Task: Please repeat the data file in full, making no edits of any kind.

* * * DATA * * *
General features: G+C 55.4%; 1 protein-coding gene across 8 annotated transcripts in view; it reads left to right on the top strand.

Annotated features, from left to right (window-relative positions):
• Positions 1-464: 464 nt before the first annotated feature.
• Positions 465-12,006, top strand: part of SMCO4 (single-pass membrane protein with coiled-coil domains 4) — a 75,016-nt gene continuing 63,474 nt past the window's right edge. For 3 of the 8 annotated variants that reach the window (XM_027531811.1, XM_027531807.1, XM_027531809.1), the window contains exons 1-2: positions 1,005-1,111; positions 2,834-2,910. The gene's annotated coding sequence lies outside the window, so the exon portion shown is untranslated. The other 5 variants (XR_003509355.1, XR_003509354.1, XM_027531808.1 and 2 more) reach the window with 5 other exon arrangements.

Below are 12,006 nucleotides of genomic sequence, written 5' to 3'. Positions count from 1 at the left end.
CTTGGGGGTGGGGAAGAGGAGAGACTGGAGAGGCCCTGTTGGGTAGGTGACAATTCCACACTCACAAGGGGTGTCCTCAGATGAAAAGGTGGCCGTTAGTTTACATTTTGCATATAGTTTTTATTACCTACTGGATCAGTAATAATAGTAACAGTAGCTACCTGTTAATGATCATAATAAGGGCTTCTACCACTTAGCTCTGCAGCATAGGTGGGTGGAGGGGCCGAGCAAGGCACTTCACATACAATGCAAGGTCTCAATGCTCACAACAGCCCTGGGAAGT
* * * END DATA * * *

General features: G+C 55.4%; 1 protein-coding gene across 8 annotated transcripts in view; it reads left to right on the top strand.

Annotated features, from left to right (window-relative positions):
• Positions 1-464: 464 nt before the first annotated feature.
• Positions 465-12,006, top strand: part of SMCO4 (single-pass membrane protein with coiled-coil domains 4) — a 75,016-nt gene continuing 63,474 nt past the window's right edge. For 3 of the 8 annotated variants that reach the window (XM_027531811.1, XM_027531807.1, XM_027531809.1), the window contains exons 1-2: positions 1,005-1,111; positions 2,834-2,910. The gene's annotated coding sequence lies outside the window, so the exon portion shown is untranslated. The other 5 variants (XR_003509355.1, XR_003509354.1, XM_027531808.1 and 2 more) reach the window with 5 other exon arrangements.

Below are 12,006 nucleotides of genomic sequence, written 5' to 3'. Positions count from 1 at the left end.
CTTGGGGGTGGGGAAGAGGAGAGACTGGAGAGGCCCTGTTGGGTAGGTGACAATTCCACACTCACAAGGGGTGTCCTCAGATGAAAAGGTGGCCGTTAGTTTACATTTTGCATATAGTTTTTATTACCTACTGGATCAGTAATAATAGTAACAGTAGCTACCTGTTAATGATCATAATAAGGGCTTCTACCACTTAGCTCTGCAGCATAGGTGGGTGGAGGGGCCGAGCAAGGCACTTCACATACAATGCAAGGTCTCAATGCTCACAACAGCCCTGGGAAGT